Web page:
So, my wonder is really why the GAIAE committee is so alone in its critical response to the Mars-One initiative. Where's the other islamic leaders? Where's the Pope? Where are the Lutheran Arch Bishops or the many preachers of the free churches Where are the chief Rabbis? And, since there are also secular versions around of the stance to the importance of human life, in particular one's own – where's the penetrating analyses from the Future of Humanity Institute and the Institute of the Ethics of Emerging Technology of the Kantian and (late) Wittgensteinian positions on this matter, just to mention the most obvious ones that would seem to qualify?

Wednesday, 19 February 2014

UK Medical Records Sellout Delayed: NHS Realises It Needs to Inform People of their Rights

So, some of you may recall my rather negative comments on a UK national plan to make NHS medical records which are not even fully anonymised available to not only research universities, but also – totally unnecessary from a medical research standpoint – private industry in the pharma and insurance fields. This in spite of the fact that it takes just a few snippets of information combined with a medical sample to correctly trace the individual from whom the sample has been taken these days. Former posts are here, here and here. A very recent report in the Guardian is here.

Yesterday, the BBC reported that the plan – which unnecessarily jeopardizes the interests, integrity and liberty of masses of people, besides putting them at risk of being discriminated against for health reasons – has been delayed, since the NHS "has accepted the communications campaign, which gives people the chance to opt out, needs to be improved". That is, the "campaign" consisting of no information at all whatsoever, and which was made public only thanks to some vigilant bloggers – especially MedConfidential. The "campaign" consisting of the NHS apparently deliberately making its very best to hide from the public that they have the unconditional right to opt out of the whole scheme and how they may go about claiming that right. No wonder that the lead-heavy players in the field such as "The Royal College of GPs, the British Medical Association and patient watchdog Healthwatch England have all voiced concerns".

The plan is to devise an information campaign, which – lets hope – actually informs people about their right and gives them as easy access to the form to fill out to opt out as they facilitate the sellout of patient medical details and records. By August it will all be ready to roll-out the system, the responsible ones promise. I believe it when I see it.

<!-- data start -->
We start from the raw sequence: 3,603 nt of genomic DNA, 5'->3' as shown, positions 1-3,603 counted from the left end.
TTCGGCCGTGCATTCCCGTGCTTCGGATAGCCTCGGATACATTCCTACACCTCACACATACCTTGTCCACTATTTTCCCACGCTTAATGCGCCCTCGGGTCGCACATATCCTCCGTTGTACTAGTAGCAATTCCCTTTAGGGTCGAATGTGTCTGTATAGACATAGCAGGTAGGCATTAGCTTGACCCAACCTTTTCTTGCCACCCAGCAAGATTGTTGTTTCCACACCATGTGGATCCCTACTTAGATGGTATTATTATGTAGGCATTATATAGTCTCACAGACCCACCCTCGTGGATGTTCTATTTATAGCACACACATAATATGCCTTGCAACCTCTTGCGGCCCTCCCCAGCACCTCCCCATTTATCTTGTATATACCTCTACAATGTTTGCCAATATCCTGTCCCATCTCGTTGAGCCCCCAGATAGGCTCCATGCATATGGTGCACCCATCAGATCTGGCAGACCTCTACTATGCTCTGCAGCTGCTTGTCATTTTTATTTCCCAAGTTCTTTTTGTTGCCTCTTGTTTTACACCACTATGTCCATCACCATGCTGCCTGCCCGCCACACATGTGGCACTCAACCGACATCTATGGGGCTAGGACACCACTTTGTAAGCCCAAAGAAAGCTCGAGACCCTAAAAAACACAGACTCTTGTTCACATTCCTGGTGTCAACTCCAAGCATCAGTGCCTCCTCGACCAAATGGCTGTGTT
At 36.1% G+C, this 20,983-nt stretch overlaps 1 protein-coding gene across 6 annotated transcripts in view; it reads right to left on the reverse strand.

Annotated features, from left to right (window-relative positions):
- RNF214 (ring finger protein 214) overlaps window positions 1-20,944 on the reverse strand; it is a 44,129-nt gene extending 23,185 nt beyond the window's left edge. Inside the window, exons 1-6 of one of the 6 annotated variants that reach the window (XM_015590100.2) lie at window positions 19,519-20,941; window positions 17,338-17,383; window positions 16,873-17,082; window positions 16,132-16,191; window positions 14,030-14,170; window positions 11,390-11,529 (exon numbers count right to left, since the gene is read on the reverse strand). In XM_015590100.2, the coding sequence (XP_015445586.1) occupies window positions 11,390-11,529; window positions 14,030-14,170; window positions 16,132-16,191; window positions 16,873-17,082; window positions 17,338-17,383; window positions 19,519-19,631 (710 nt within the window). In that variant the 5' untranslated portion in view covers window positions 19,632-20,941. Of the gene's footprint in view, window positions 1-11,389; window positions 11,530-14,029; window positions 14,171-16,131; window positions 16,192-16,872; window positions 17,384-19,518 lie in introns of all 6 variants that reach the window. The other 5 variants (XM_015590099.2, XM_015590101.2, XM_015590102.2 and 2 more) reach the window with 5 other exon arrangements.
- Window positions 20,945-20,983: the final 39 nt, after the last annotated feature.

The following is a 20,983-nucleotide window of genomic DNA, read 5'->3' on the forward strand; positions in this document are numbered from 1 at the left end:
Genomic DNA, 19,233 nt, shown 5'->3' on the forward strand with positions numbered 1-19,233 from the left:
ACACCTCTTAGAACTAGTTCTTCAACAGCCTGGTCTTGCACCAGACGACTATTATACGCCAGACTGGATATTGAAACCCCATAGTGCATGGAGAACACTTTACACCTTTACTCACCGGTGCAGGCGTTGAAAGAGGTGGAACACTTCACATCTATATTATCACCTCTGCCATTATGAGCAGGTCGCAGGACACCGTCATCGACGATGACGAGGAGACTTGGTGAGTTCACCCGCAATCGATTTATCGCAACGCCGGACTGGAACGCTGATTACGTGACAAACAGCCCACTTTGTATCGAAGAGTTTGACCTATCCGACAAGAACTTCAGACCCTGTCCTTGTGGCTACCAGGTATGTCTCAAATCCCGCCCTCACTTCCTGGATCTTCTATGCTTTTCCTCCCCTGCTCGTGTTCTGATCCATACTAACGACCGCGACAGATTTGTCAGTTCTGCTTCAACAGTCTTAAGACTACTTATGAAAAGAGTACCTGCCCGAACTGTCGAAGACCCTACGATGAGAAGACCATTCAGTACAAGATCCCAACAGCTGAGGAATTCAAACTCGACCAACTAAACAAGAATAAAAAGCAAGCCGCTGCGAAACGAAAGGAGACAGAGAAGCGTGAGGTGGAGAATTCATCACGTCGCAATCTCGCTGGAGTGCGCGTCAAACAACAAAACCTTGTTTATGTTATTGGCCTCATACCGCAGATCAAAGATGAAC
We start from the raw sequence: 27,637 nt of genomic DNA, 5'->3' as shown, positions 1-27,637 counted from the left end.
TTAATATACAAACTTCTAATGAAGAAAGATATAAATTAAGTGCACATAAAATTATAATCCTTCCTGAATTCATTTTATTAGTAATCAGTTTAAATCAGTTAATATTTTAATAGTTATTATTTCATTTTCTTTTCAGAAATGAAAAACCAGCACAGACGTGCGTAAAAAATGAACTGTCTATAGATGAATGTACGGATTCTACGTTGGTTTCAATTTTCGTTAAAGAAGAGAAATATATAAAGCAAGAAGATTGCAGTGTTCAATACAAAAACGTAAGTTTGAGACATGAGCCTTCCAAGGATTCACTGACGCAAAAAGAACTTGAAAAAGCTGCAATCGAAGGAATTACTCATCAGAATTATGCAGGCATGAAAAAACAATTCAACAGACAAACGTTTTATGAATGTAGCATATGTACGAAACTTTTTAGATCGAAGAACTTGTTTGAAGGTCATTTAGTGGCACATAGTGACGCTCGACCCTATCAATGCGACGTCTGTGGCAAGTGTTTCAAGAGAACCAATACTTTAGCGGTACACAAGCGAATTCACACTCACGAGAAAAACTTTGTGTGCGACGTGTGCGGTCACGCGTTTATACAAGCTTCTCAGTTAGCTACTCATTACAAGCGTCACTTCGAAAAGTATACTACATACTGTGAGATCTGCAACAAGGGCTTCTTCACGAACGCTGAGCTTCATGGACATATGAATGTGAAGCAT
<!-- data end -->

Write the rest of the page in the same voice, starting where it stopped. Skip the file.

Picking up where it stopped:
Just in case they don't: here's once again the link to all you need to opt out. If I lived in the UK, I certainly would fill out and hand it in immediately! The inconsiderate hurry, carelessness and obvious money-hunger of the forces having pushed this setup into place inspire everything but confidence and trust. I'm sure there will be more to come eventually.

Saturday, 15 February 2014

Legalised Euthanasia for Children Regardless of Age in Belgium: The Actual Law in English

The past few days we have heard the reports of the change made to the Belgian (permissive, but also restrictive) euthanasia law that makes it include children of all ages among those who may lawfully receive medical help to end their lives. For instance here, here, here and here. None, however, have had access to or quoted any actual English translation of the new law. Thanks to my colleague Kristof Van Assche at the Vrije Universiteit Brussel's Faculty of Law and Criminology, I'm now happy to be able provide one for interested readers, with the following disclaimer: This is Kristof's own provisional translation, based on this English version of the original law and his own added translations of the made changes. Kristof posted it in the closed Facebook group for bioethics scholars, Bioethics International, and gave me permission to share it with a wider audience in this way. Here comes screenshots from the original post just referred to:

And here, to make quotation easier, is the text in plain text:
Law of 28 May 2002 on Euthanasia, amended by the Law of 13 February 2014 – Consolidated version [changes in brackets]

Chapter II: Conditions and procedure